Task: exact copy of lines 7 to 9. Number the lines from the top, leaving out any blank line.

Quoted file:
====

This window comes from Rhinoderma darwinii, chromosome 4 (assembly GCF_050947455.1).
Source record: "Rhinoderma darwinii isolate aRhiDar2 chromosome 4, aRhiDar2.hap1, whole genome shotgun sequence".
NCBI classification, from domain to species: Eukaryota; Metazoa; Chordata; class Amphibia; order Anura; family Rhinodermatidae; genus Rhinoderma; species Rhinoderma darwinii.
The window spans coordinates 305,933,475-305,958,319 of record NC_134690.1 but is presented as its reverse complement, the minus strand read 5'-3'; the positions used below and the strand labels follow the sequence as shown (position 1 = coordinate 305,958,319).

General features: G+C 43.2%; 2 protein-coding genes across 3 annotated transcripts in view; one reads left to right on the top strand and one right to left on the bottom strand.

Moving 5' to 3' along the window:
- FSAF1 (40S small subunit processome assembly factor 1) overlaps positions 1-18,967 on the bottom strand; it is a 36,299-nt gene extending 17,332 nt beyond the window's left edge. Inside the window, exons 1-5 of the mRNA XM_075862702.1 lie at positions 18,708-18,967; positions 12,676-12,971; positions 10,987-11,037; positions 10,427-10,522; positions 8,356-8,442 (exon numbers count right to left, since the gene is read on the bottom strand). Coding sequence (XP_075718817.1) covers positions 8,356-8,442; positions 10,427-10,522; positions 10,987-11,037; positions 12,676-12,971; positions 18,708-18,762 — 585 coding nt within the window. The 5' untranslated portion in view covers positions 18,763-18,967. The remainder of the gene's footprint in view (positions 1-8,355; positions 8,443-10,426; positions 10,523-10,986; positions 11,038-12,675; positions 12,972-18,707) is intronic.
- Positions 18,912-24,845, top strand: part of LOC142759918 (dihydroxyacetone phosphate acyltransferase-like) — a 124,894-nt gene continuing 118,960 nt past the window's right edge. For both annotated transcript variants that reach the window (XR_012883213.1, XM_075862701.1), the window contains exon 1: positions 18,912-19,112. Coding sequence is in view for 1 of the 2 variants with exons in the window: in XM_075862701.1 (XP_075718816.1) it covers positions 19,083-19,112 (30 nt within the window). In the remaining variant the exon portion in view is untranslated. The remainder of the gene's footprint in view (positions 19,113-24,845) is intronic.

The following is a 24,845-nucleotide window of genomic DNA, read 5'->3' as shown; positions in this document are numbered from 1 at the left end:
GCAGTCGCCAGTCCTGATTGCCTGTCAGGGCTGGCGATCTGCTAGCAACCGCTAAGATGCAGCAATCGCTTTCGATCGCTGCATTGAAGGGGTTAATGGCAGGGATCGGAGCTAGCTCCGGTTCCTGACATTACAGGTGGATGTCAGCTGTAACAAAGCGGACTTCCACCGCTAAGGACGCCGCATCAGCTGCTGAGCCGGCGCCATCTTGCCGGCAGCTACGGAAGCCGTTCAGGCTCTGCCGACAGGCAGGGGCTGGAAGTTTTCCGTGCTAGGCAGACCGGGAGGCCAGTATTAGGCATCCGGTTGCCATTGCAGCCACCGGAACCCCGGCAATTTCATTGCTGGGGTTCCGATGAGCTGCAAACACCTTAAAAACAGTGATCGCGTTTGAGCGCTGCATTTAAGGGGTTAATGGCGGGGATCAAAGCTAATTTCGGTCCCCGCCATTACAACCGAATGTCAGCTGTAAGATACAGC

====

- FSAF1 (40S small subunit processome assembly factor 1) overlaps positions 1-18,967 on the bottom strand; it is a 36,299-nt gene extending 17,332 nt beyond the window's left edge. Inside the window, exons 1-5 of the mRNA XM_075862702.1 lie at positions 18,708-18,967; positions 12,676-12,971; positions 10,987-11,037; positions 10,427-10,522; positions 8,356-8,442 (exon numbers count right to left, since the gene is read on the bottom strand). Coding sequence (XP_075718817.1) covers positions 8,356-8,442; positions 10,427-10,522; positions 10,987-11,037; positions 12,676-12,971; positions 18,708-18,762 — 585 coding nt within the window. The 5' untranslated portion in view covers positions 18,763-18,967. The remainder of the gene's footprint in view (positions 1-8,355; positions 8,443-10,426; positions 10,523-10,986; positions 11,038-12,675; positions 12,972-18,707) is intronic.
- Positions 18,912-24,845, top strand: part of LOC142759918 (dihydroxyacetone phosphate acyltransferase-like) — a 124,894-nt gene continuing 118,960 nt past the window's right edge. For both annotated transcript variants that reach the window (XR_012883213.1, XM_075862701.1), the window contains exon 1: positions 18,912-19,112. Coding sequence is in view for 1 of the 2 variants with exons in the window: in XM_075862701.1 (XP_075718816.1) it covers positions 19,083-19,112 (30 nt within the window). In the remaining variant the exon portion in view is untranslated. The remainder of the gene's footprint in view (positions 19,113-24,845) is intronic.

The following is a 24,845-nucleotide window of genomic DNA, read 5'->3' as shown; positions in this document are numbered from 1 at the left end: